Editor's Note: Tell me a story ...
Marketers and ministers know this: If you want your audience engaged and your point well made, if you hope they’ll remember, then tell a story. Don’t lecture or preach. Tell a good story.
To those who look and listen, houses tell stories about their builders and occupants. The oldest houses embody more stories. Then there are houses “right out of a storybook,” the eccentric ones widely known as Storybook Style houses, which spin a tale of Hollywood sets, American soldiers home from Europe, and medieval fantasies.
Not everything can be a fairytale, of course. A restoration article, for example, must get down to business: this material, this tool, this process. Tell me how to build a stoop or porch steps, though, and I’ll tell you why. Because when you sit on the stoop—a place between the private house and the public street—you see that Mrs. Wilson is back from Florida and the little boy across the street has a new puppy. Stoop-sitting is the social commitment that binds a neighborhood.
Wood porches, it’s true, need a fair amount of upkeep. We need instruction on carpentry, epoxy, and painting. But we do it all for the stories. Years ago, in the country, I lived in a house called Salamovka (above). It was a long-neglected house, managed reluctantly by a park service, and in bad repair. I have rich memories of those summers spent mostly on the porch. Its roof leaked buckets, of course, and balusters were missing by the running foot, but there was so much porch it didn’t matter. Family, kids, guests would sit to watch the weather gather in a valley over the river, sheltered from violent August thunderstorms. The porch smelled of honeysuckle. The side near the big farmhouse kitchen was the place to haul sweet corn to shuck it while sitting on the single step, while the screen door slammed behind.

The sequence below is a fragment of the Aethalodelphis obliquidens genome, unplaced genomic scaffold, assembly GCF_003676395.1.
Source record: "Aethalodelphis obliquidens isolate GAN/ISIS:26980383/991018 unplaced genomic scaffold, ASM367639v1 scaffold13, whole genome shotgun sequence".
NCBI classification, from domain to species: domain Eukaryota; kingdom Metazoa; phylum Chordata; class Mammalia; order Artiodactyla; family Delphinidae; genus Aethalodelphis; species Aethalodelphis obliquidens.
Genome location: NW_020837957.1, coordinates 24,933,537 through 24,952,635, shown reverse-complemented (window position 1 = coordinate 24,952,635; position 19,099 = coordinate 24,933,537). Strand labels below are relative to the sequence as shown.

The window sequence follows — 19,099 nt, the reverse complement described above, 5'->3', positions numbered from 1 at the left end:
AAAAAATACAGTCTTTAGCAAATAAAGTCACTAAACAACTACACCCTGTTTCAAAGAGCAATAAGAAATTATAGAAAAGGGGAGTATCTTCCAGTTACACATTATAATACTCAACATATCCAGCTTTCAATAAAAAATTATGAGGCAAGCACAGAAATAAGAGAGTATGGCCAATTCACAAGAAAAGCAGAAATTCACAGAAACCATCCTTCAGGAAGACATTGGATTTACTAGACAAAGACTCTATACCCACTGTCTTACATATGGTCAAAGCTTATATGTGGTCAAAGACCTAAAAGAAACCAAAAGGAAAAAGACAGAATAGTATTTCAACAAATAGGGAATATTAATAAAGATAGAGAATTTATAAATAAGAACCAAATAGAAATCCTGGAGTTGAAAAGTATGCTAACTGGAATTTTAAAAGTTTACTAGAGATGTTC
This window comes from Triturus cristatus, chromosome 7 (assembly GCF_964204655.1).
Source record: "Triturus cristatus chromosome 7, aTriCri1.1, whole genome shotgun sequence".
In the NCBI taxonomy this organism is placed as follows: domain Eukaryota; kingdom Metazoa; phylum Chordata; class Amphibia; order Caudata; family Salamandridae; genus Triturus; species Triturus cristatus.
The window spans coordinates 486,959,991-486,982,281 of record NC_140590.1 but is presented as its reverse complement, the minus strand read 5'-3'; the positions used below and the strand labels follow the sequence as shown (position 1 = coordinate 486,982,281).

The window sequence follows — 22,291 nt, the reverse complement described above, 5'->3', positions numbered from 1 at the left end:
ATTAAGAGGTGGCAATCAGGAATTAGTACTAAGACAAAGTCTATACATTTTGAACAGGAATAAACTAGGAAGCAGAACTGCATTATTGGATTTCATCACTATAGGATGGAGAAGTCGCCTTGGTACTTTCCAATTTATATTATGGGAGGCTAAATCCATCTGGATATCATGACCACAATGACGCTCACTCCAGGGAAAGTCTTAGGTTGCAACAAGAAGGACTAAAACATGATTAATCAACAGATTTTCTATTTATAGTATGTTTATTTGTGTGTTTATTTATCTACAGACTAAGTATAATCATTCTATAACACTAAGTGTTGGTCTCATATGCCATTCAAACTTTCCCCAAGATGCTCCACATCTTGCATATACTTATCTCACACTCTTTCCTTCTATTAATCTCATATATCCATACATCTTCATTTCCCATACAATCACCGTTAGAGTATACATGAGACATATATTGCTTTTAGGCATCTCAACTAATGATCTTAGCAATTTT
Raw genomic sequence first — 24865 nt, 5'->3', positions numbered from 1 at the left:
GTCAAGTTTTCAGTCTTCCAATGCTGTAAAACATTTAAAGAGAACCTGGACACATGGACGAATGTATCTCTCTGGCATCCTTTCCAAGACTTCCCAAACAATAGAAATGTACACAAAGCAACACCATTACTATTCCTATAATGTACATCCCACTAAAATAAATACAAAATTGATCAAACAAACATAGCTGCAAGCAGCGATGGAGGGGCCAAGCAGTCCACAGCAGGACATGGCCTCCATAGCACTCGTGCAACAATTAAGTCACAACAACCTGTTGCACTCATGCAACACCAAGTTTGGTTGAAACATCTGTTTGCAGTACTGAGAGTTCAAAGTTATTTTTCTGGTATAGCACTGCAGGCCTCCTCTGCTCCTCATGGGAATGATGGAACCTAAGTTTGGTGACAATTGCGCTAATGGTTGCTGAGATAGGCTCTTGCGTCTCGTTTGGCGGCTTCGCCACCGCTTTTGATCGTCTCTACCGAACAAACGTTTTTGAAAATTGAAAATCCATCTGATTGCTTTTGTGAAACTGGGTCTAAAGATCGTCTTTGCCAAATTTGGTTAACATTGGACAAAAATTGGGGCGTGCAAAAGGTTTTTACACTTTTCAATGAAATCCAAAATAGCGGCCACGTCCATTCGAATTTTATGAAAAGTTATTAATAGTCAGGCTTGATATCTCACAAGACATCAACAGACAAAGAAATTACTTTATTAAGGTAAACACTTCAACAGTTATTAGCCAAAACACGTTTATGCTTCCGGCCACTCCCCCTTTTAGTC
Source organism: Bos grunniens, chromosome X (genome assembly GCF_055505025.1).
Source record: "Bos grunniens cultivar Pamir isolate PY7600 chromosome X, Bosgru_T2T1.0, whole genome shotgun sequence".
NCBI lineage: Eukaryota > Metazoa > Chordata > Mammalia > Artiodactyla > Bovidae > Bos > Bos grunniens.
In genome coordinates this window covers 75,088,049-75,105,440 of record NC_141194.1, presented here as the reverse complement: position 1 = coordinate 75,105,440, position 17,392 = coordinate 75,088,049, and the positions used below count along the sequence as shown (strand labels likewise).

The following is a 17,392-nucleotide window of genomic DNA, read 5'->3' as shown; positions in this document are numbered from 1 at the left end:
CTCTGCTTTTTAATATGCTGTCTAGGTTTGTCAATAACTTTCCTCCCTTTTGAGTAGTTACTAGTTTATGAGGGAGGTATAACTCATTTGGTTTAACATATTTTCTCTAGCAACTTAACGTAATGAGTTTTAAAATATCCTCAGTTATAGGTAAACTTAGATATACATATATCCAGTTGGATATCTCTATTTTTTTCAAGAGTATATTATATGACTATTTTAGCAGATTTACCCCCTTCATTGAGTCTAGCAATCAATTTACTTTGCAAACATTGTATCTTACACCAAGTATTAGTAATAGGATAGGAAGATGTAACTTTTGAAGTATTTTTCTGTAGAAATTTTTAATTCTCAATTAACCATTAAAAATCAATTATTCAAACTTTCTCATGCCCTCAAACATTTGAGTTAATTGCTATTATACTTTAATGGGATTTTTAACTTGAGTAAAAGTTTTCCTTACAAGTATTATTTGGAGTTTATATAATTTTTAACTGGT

Later I bought a shingled house that had been built with a big front porch and a kitchen porch, but they were long gone. I put them back. Not because it was cheap or easy, but because I wanted the stories.
~ Patricia Poore, Editorial Director of Old House Journal
Look below to see stories from this issue.